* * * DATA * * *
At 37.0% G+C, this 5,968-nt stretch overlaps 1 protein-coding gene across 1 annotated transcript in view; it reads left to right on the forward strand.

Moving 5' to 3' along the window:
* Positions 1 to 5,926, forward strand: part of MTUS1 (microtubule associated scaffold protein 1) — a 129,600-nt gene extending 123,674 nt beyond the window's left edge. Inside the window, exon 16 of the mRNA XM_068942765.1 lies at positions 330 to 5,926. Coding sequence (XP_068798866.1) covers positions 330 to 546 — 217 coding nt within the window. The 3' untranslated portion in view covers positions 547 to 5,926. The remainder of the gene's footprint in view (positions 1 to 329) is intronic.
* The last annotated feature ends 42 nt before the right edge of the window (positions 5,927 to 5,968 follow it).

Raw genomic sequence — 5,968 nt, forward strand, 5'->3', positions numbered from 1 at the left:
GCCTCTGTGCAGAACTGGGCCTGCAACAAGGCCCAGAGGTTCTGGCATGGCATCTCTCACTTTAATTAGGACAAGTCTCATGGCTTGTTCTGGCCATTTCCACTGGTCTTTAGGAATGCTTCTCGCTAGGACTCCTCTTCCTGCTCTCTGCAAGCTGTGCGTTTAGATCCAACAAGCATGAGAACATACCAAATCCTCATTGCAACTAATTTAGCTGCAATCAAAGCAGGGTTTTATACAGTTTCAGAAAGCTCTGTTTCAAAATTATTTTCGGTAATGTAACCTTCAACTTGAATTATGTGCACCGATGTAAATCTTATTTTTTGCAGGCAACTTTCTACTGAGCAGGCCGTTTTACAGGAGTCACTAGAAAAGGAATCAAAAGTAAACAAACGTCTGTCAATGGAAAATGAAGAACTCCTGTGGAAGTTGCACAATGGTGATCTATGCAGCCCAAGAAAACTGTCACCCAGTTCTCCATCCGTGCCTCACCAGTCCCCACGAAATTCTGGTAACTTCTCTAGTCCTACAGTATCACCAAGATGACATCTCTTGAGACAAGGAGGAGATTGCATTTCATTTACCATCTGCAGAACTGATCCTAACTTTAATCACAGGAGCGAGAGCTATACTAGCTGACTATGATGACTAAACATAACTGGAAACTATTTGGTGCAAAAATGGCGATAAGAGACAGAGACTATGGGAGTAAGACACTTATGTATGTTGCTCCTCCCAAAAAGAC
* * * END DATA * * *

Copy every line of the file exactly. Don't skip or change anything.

At 37.0% G+C, this 5,968-nt stretch overlaps 1 protein-coding gene across 1 annotated transcript in view; it reads left to right on the forward strand.

Moving 5' to 3' along the window:
* Positions 1 to 5,926, forward strand: part of MTUS1 (microtubule associated scaffold protein 1) — a 129,600-nt gene extending 123,674 nt beyond the window's left edge. Inside the window, exon 16 of the mRNA XM_068942765.1 lies at positions 330 to 5,926. Coding sequence (XP_068798866.1) covers positions 330 to 546 — 217 coding nt within the window. The 3' untranslated portion in view covers positions 547 to 5,926. The remainder of the gene's footprint in view (positions 1 to 329) is intronic.
* The last annotated feature ends 42 nt before the right edge of the window (positions 5,927 to 5,968 follow it).

Raw genomic sequence — 5,968 nt, forward strand, 5'->3', positions numbered from 1 at the left:
GCCTCTGTGCAGAACTGGGCCTGCAACAAGGCCCAGAGGTTCTGGCATGGCATCTCTCACTTTAATTAGGACAAGTCTCATGGCTTGTTCTGGCCATTTCCACTGGTCTTTAGGAATGCTTCTCGCTAGGACTCCTCTTCCTGCTCTCTGCAAGCTGTGCGTTTAGATCCAACAAGCATGAGAACATACCAAATCCTCATTGCAACTAATTTAGCTGCAATCAAAGCAGGGTTTTATACAGTTTCAGAAAGCTCTGTTTCAAAATTATTTTCGGTAATGTAACCTTCAACTTGAATTATGTGCACCGATGTAAATCTTATTTTTTGCAGGCAACTTTCTACTGAGCAGGCCGTTTTACAGGAGTCACTAGAAAAGGAATCAAAAGTAAACAAACGTCTGTCAATGGAAAATGAAGAACTCCTGTGGAAGTTGCACAATGGTGATCTATGCAGCCCAAGAAAACTGTCACCCAGTTCTCCATCCGTGCCTCACCAGTCCCCACGAAATTCTGGTAACTTCTCTAGTCCTACAGTATCACCAAGATGACATCTCTTGAGACAAGGAGGAGATTGCATTTCATTTACCATCTGCAGAACTGATCCTAACTTTAATCACAGGAGCGAGAGCTATACTAGCTGACTATGATGACTAAACATAACTGGAAACTATTTGGTGCAAAAATGGCGATAAGAGACAGAGACTATGGGAGTAAGACACTTATGTATGTTGCTCCTCCCAAAAAGAC